Transition Counts: Identifying Transition-Age Youth with Disabilities Using Public Surveys
- We provide a conceptual framework for interpreting disability prevalence and identifying commonalities in disability definitions across eight publicly available and commonly used surveys.
- Disability prevalence estimates for youth with disabilities are sensitive to the disability measures available in each survey, particularly whether youth-based measures are included.
- The number of questions available to measure disability in each survey has direct implications for prevalence.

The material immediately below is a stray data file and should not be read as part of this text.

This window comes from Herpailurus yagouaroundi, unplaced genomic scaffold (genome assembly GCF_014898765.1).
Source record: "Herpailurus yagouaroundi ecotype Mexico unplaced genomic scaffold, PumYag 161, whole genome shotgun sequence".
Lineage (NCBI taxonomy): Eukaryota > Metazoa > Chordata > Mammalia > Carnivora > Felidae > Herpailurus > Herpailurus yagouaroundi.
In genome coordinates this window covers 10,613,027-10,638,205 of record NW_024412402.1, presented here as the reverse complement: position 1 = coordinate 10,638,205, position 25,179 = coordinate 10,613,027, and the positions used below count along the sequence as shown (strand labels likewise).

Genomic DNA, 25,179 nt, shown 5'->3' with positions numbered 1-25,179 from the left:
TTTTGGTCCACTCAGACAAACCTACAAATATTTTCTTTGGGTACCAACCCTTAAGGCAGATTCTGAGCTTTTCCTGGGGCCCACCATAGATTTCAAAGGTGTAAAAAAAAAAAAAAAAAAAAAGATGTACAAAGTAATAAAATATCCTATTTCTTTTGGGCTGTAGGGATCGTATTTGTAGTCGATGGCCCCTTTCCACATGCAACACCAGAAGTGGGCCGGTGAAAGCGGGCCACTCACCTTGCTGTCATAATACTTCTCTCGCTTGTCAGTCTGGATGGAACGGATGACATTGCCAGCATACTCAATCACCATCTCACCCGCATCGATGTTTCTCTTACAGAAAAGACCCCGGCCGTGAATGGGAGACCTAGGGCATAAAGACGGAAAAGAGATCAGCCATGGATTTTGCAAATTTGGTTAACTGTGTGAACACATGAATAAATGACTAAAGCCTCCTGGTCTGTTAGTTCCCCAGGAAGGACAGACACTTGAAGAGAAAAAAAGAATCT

This paper provides a framework to categorize disability definitions for the purpose of interpreting disability prevalence estimates of transition-age youth (ages 16 to 24) with disabilities. We apply this framework to compare disability prevalence estimates within four disability definitions (impairment, activity limitation, participation limitation, and special needs/program indicators) across eight surveys. Prevalence estimates for transition-age youth vary based upon the number of disability questions asked, the inclusion of disability questions that capture disability severity status (low, moderate, or severe), the proportion of youth- versus adult-specific disability questions asked (such as special education versus work limitation), and the area of focus of the survey (health versus employment). The findings have important implications in examining disability statistics for young adults.
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